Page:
Home » Safety improved thanks to efforts of local committee

Posted: January 13, 2022

Safety improved thanks to efforts of local committee

After five years of effort and urging by a local committee, Parks Canada installed four emergency satellite phones at four strategic locations in Kootenay National Park (KNP) last week.

The lack of emergency communications facilities on Highway 93 through KNP had been a safety issue for the travelling public for decades.

To address this dangerous situation, two Windermere residents, Tracy Litchfield and Colleen Roberts, formed the Committee to Secure Emergency Communications Facilities (CSECF) in KNP in 2017.

Meetings were held with Parks Canada to discuss the issue and possible solutions. The Committee was advised cell phones could not be installed in the park as the service providers stated it was not economically feasible due to a lack of power and high infrastructure costs. Focus then turned to finding alternative emergency communications facilities and improving public awareness of the situation.

At the committee’s urging, Parks Canada installed signage at Kootenay Crossing notifying the travelling public there was an Emergency Radio Call Box. New signage was also installed at the entrances to KNP informing visitors of the lack of cell service along Highway 93 in KNP. Additionally, mileage markers were installed.

“The interprovincial highway is a major route for thousands from Alberta and Saskatchewan driving to/from BC for tourism and business. Many motorists are also from the Windemere Valley and use it to access Calgary and other parts of that province. In addition, there is commercial truck traffic (mining, logging, fuel etc.),” a CSECF backgrounder noted.

“Up until a few weeks ago, when accidents occurred, victims had to wait until Parks Canada personnel or a truck driver with a satellite radio stopped and called emergency services. Such delays can have serious consequences. Alternatively, passing motorists could call 911 once they reached cell phone range. Often, they did not know the accident’s location, how serious it was, and what (if any) emergency services were required. This resulted in confusion and inefficient use of RCMP/EMS/FIRE resources as they searched for an accident they may or may not need to respond.”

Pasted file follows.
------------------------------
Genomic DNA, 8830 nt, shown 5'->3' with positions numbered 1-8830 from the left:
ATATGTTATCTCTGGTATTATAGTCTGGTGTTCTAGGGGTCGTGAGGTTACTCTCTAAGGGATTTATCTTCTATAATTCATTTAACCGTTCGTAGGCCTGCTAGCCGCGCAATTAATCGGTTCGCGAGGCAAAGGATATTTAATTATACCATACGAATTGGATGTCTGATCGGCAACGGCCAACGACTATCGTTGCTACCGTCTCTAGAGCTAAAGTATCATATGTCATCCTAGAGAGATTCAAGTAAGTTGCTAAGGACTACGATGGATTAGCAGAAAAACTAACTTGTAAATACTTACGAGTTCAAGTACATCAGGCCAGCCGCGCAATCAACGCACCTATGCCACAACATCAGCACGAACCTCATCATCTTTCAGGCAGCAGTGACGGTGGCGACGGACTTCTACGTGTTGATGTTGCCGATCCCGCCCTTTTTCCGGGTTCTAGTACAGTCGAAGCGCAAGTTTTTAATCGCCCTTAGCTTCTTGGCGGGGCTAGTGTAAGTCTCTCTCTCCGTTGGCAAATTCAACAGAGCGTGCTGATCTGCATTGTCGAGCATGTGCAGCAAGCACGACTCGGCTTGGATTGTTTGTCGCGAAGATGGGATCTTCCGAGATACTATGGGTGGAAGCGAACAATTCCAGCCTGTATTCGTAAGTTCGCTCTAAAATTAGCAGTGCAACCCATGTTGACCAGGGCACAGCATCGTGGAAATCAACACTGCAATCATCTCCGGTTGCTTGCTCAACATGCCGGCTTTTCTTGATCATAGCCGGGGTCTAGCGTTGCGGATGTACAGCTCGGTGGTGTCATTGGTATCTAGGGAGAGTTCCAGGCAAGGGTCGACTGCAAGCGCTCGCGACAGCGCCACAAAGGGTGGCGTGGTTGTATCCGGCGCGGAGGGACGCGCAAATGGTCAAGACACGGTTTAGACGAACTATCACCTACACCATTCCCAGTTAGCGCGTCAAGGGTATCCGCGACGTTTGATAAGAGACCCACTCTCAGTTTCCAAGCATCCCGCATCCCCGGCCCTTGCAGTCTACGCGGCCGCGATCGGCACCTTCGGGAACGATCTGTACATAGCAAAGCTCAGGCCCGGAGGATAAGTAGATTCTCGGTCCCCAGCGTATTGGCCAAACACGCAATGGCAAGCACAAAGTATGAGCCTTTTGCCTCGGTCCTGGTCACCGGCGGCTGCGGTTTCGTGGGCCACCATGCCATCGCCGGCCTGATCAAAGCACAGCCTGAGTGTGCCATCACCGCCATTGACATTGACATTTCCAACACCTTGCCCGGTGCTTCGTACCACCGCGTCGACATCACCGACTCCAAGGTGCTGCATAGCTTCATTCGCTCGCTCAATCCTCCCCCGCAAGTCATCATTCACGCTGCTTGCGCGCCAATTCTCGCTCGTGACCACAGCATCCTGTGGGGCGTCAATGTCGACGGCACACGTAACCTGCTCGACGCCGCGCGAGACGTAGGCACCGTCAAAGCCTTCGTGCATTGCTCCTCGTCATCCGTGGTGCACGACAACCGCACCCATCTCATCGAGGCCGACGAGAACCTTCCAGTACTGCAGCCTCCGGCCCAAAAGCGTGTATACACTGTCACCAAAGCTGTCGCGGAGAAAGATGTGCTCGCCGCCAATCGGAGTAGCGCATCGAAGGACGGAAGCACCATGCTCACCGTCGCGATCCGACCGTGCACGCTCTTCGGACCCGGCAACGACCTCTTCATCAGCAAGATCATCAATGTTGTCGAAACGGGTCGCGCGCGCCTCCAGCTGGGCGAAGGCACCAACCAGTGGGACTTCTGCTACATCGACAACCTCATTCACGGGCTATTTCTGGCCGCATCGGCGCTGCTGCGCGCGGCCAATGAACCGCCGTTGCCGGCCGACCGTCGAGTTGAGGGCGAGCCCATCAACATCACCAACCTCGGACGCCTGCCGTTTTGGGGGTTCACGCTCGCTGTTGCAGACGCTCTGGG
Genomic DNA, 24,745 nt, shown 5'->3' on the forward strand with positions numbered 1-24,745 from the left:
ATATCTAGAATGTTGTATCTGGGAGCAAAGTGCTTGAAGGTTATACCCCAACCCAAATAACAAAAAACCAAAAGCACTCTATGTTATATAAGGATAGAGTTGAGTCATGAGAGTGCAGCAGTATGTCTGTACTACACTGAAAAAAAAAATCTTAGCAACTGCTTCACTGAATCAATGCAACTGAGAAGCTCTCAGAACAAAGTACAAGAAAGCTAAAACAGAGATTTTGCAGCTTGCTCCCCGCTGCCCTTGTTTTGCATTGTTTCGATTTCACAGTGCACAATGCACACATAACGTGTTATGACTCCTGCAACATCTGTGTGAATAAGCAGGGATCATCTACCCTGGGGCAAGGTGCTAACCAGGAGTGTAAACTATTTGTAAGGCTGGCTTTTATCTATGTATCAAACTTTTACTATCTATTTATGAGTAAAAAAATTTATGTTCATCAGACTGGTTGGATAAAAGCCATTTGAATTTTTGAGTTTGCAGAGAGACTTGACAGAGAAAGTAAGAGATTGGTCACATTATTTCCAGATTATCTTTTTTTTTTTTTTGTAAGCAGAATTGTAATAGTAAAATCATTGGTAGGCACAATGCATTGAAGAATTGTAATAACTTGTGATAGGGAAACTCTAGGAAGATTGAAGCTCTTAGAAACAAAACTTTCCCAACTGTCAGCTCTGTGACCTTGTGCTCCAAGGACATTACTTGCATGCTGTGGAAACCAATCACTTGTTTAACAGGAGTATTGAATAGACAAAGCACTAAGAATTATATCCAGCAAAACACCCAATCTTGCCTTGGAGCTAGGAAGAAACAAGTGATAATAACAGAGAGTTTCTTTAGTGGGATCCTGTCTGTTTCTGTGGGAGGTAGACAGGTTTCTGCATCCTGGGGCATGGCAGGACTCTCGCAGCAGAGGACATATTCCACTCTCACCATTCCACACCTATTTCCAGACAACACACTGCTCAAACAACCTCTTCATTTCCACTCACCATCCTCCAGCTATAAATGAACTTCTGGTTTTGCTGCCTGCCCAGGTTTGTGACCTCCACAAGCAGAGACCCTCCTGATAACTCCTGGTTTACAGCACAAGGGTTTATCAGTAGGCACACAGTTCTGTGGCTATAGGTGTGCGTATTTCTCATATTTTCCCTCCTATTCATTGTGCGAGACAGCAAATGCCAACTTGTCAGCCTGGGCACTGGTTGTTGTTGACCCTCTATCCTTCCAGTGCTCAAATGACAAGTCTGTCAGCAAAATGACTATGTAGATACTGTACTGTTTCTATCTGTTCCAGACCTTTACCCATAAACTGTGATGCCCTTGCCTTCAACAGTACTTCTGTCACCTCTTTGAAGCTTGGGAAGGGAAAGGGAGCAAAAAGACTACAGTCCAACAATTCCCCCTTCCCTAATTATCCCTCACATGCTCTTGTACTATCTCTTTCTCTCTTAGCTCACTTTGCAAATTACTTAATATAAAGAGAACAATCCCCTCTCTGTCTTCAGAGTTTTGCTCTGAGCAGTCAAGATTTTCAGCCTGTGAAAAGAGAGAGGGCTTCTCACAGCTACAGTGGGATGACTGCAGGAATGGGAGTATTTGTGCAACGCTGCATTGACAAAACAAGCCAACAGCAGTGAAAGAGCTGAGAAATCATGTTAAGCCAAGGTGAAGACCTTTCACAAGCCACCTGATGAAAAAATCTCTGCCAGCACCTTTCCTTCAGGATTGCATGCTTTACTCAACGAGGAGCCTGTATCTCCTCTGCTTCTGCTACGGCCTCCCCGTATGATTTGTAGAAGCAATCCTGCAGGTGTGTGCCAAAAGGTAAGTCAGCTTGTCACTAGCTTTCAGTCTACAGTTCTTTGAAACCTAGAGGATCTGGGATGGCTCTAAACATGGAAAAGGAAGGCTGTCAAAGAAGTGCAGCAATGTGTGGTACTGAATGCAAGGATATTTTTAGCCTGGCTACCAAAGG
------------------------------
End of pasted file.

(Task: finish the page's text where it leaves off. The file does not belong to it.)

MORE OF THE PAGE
In 2021, the Kicking Horse Canyon (KHC) Phase 4 Project on the TransCanada (east of Golden) led to the rerouting of all its traffic onto Highway 93 through KNP during off peak periods. This escalated the need for emergency communications facilities and the Committee once again expressed its concerns.

Subsequently, in February 2021, a commitment was made that Parks Canada would install four permanent Emergency Satellite Phones along Highway 93 in KNP and provide location signage.

This was a joint project between Parks Canada and the B.C. Ministry of Transportation and Infrastructure (MOTI) with the $80,000 cost split equally.

“The committee is very grateful emergency satellite phones have been installed that provide 24/7 emergency dispatch services (from Banff). With their installation, motorists will never be more that 15 minutes by car from a satellite phone which greatly enhances the safety of the travelling public along Highway 93 in KNP,” the committee stated.

The Emergency Satellite Phones are at the following locations:

Marble Canyon Day Use Area https://goo.gl/maps/gijSi28eKXVjv1Gw9

Simpson River Trailhead https://goo.gl/maps/fktW6MApy8qT5vN3A

Kootenay River Day Use Area https://goo.gl/maps/WVPbUFTuHK6MBa8ZA

Kootenay Crossing Operations Centre https://goo.gl/maps/pU2ZdY4VENfnhg7HA

Map showing location of phones courtesy Kootenay National Park

e-KNOW file photos

e-KNOW


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